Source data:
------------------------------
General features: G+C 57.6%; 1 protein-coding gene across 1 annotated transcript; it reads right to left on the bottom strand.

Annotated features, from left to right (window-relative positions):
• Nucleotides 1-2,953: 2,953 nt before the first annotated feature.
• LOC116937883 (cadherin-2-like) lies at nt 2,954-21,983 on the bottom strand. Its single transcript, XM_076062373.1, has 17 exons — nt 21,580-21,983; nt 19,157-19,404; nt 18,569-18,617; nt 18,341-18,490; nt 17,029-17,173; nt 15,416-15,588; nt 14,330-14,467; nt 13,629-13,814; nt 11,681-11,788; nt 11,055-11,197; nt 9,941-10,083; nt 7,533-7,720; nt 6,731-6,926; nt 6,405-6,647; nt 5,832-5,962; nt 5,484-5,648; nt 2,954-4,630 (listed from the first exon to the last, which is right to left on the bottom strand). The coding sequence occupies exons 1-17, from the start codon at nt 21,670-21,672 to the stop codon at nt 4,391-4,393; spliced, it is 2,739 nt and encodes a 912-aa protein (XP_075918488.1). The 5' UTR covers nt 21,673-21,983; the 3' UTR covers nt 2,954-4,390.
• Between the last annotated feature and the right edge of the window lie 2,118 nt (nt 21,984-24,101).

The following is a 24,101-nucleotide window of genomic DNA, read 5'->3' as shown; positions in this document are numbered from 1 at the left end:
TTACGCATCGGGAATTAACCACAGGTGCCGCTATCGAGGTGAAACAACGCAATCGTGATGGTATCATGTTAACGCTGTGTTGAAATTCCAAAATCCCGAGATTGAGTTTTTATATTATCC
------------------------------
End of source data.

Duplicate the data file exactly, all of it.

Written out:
General features: G+C 57.6%; 1 protein-coding gene across 1 annotated transcript; it reads right to left on the bottom strand.

Annotated features, from left to right (window-relative positions):
• Nucleotides 1-2,953: 2,953 nt before the first annotated feature.
• LOC116937883 (cadherin-2-like) lies at nt 2,954-21,983 on the bottom strand. Its single transcript, XM_076062373.1, has 17 exons — nt 21,580-21,983; nt 19,157-19,404; nt 18,569-18,617; nt 18,341-18,490; nt 17,029-17,173; nt 15,416-15,588; nt 14,330-14,467; nt 13,629-13,814; nt 11,681-11,788; nt 11,055-11,197; nt 9,941-10,083; nt 7,533-7,720; nt 6,731-6,926; nt 6,405-6,647; nt 5,832-5,962; nt 5,484-5,648; nt 2,954-4,630 (listed from the first exon to the last, which is right to left on the bottom strand). The coding sequence occupies exons 1-17, from the start codon at nt 21,670-21,672 to the stop codon at nt 4,391-4,393; spliced, it is 2,739 nt and encodes a 912-aa protein (XP_075918488.1). The 5' UTR covers nt 21,673-21,983; the 3' UTR covers nt 2,954-4,390.
• Between the last annotated feature and the right edge of the window lie 2,118 nt (nt 21,984-24,101).

The following is a 24,101-nucleotide window of genomic DNA, read 5'->3' as shown; positions in this document are numbered from 1 at the left end:
TTACGCATCGGGAATTAACCACAGGTGCCGCTATCGAGGTGAAACAACGCAATCGTGATGGTATCATGTTAACGCTGTGTTGAAATTCCAAAATCCCGAGATTGAGTTTTTATATTATCC